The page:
[4] Apologists often use polemical rhetoric to imply that non-believers doubt the resurrection of Jesus because of “moral” or “spiritual” failures. Christian apologist Mike Licona, for example, says the following about non-believers, who do not convert to Christianity in spite of the “evidence” for the resurrection (The Case for the Real Jesus, pg. 136):

“Sometimes it’s moral issues. They don’t want to be constrained by the traditional Jesus, who calls them to a life of holiness. One friend of mine finally acknowledged that Jesus rose from the dead, but he still won’t become a Christian because he said he wanted to be the master of his own life–that’s the exact way he put it. So in many cases–not all–it’s a heart issue, not a head issue.”

Of course, there are numerous qualified NT scholars, many of whom are former Christians — such as Bart Ehrman and Hector Avalos — who have studied all of the data surrounding the origins of Christianity, and yet have still walked away reasonably unconvinced of Jesus’ resurrection. In response to the deconversions of such professionals, Christian apologist William Lane Craig (“Faith and Doubt”) has made the following derision of their characters:

“I firmly believe, and I think the Bizarro-testimonies of those who have lost their faith and apostatized bears out, that moral and spiritual lapses are the principal cause for failure to persevere rather than intellectual doubts. But intellectual doubts become a convenient and self-flattering excuse for spiritual failure because we thereby portray ourselves as such intelligent persons rather than as moral and spiritual failures.”

Needless to say, if Christian apologists had any real evidence for their religion, they would not need to rely on such cheap shots, ad hominem attacks, and smear campaigns against non-believers.

[5] This essay is primarily written in response to William Craig’s variation of the minimal facts apologetic, which I consider to be a stronger version than Habermas and Licona’s, since it includes more concrete details about Jesus’ burial and post-mortem appearances. That being said, Craig’s “facts” rely more heavily on information that is derived from the Gospels, and there are other apologists who (due to problems with the Gospels’ historical reliability) prefer to rely on information derived primarily from Paul’s letters. In this footnote, however, I think it will be useful to also respond to Habermas and Licona’s “minimal facts.”

In The Case for the Resurrection of Jesus (pgs. 43-77), Habermas and Licona list the following circumstantial “facts” about the resurrection: 1) Jesus died by crucifixion, 2) his disciples believed he arose and appeared to them, 3) the church persecutor Paul was suddenly converted, 4) James, the brother of Jesus, who was formerly a skeptic converted, and 5) the tomb of Jesus was empty.

  1. “Fact” one is largely trivial. Jesus lived, so it makes sense that he had to die some way. Crucifixion wasn’t an uncommon form of execution, so there is nothing too improbable about the stories of his crucifixion. But nothing about this “fact” really proves anything about a miraculous resurrection.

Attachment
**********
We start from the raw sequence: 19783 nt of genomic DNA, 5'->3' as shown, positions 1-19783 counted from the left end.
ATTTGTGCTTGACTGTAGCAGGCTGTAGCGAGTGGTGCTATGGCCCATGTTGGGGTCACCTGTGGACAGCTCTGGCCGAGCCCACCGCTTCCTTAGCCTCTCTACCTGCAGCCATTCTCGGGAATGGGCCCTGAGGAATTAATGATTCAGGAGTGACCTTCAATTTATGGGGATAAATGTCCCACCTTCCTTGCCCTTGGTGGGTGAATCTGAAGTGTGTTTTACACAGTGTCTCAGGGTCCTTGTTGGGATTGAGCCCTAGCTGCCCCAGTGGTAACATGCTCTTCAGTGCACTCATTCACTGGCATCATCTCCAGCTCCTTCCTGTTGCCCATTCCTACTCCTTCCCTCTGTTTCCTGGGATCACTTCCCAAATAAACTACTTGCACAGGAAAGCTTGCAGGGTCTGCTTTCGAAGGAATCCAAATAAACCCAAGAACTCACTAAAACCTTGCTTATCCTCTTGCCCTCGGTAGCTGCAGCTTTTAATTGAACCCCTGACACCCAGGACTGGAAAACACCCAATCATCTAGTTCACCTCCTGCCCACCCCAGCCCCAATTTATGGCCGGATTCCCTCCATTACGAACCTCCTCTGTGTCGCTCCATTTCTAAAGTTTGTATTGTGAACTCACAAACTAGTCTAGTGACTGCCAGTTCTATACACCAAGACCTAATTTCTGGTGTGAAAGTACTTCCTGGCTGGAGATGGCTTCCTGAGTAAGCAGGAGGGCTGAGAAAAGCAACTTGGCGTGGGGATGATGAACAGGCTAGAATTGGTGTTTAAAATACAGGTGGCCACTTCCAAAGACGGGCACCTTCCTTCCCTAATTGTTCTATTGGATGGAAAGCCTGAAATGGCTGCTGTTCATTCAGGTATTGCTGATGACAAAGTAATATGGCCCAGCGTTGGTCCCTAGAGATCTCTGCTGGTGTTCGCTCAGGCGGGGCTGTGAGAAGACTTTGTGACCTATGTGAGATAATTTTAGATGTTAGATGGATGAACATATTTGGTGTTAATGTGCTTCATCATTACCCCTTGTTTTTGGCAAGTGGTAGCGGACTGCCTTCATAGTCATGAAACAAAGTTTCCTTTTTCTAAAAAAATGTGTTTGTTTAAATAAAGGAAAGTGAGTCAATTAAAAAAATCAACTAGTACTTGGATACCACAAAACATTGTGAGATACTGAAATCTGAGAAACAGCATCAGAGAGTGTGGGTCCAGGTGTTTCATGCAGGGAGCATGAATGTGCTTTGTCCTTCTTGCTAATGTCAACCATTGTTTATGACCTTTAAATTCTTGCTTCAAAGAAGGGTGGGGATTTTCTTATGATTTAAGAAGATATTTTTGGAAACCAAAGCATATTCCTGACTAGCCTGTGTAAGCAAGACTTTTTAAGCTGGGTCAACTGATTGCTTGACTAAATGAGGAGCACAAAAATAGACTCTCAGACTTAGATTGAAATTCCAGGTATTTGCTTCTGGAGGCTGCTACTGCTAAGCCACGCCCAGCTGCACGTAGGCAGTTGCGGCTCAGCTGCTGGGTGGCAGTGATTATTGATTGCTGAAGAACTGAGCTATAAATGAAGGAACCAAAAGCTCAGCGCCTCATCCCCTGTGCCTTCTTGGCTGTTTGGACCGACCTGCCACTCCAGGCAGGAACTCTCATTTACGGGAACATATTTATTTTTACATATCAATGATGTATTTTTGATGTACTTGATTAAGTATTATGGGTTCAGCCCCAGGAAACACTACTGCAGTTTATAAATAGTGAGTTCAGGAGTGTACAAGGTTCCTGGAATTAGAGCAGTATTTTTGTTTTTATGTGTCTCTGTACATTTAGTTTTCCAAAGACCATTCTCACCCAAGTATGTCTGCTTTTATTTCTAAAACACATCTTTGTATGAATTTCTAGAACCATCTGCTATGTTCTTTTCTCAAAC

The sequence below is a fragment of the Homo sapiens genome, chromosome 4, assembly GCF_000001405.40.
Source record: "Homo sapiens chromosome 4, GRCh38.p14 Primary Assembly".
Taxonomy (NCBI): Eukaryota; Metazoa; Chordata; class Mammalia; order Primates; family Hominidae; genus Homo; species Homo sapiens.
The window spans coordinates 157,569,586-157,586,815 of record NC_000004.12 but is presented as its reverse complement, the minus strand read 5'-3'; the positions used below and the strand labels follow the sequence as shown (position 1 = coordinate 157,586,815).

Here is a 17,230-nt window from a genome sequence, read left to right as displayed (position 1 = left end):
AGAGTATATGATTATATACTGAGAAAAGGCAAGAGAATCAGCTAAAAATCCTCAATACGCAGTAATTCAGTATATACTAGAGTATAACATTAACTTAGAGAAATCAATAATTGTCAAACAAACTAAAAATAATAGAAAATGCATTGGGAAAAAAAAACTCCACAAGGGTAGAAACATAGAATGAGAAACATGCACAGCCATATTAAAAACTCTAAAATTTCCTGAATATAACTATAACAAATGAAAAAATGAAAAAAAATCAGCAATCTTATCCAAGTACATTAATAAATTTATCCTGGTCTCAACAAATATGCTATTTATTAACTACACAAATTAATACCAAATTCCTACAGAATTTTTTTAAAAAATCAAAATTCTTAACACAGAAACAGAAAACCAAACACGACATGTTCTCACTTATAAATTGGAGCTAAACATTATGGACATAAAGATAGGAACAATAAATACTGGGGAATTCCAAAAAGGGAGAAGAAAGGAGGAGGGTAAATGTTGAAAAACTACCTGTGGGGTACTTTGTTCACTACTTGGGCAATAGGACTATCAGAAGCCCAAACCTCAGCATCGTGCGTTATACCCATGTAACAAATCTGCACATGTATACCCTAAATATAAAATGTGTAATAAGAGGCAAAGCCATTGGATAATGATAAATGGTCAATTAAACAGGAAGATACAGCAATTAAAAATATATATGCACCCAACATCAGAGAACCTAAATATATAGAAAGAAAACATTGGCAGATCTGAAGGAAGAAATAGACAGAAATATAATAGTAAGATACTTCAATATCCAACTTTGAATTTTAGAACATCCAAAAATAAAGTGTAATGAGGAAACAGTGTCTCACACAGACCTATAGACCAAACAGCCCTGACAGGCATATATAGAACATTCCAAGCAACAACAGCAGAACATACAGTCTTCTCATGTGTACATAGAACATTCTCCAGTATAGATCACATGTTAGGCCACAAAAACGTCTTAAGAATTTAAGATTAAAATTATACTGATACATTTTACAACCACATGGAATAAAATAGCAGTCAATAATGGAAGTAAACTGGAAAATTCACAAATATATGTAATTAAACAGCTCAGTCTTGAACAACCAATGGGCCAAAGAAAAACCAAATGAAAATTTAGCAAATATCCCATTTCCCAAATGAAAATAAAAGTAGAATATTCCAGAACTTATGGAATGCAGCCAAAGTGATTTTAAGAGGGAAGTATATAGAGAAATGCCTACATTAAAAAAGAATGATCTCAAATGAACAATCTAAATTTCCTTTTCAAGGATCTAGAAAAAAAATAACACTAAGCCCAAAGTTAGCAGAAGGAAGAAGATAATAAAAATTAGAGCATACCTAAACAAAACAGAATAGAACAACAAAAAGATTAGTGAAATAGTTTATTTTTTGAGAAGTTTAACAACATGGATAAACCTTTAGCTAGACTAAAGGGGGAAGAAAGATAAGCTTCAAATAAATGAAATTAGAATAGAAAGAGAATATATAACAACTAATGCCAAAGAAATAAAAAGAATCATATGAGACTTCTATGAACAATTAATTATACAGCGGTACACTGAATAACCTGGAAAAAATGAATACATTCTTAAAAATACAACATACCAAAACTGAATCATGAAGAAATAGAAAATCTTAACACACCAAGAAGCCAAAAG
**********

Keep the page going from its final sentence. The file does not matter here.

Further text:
2. This “fact” has largely been addressed in the third and fourth sections of this essay. One thing to add is that Habermas and Licona frequently embellish the “persecution” that the disciples endured as an argument ad martyrdom for their sincere belief in the resurrection. I have already discussed in this previous essay how the stories about the disciples’ martyrdoms are primarily later legends full of historical improbabilities and clearly fictional inventions. Candida Moss likewise discusses the persecution of Christians in the Roman Empire further in The Myth of Persecution: How Early Christians Invented a Story of Martyrdom.
  3. The conversion of unlikely persons is a new argument, not covered by the “facts” above, but it brings little to the table. I agree that it is unlikely that an early church persecutor like Paul would convert, but guess what, not many did. If Jesus had appeared to Pontius Pilate, Tiberius Caesar, and Caiaphas, and gotten all of them to convert, that may be a stronger case for a miracle. But if the later resurrection stories were purely a superstition, I would expect that only one or so former persecutors might later sympathize with the group and convert. This is the evidence that we do have. Furthermore, Paul’s conversion is really not that extraordinary. As discussed in this essay, Paul was a supernaturalist who shows signs of experiencing visions or (possibly) hallucinations, such as when he once claimed to be raptured to “third heaven” (2 Corinthians 12:2-4). If Paul was facing doubt about persecuting a group that he gradually started to feel sympathy for, and then had a vision or hallucination of their leader chastising him, it is not that hard to see how he might later have a conversion experience. Such a scenario would certainly not require a miracle.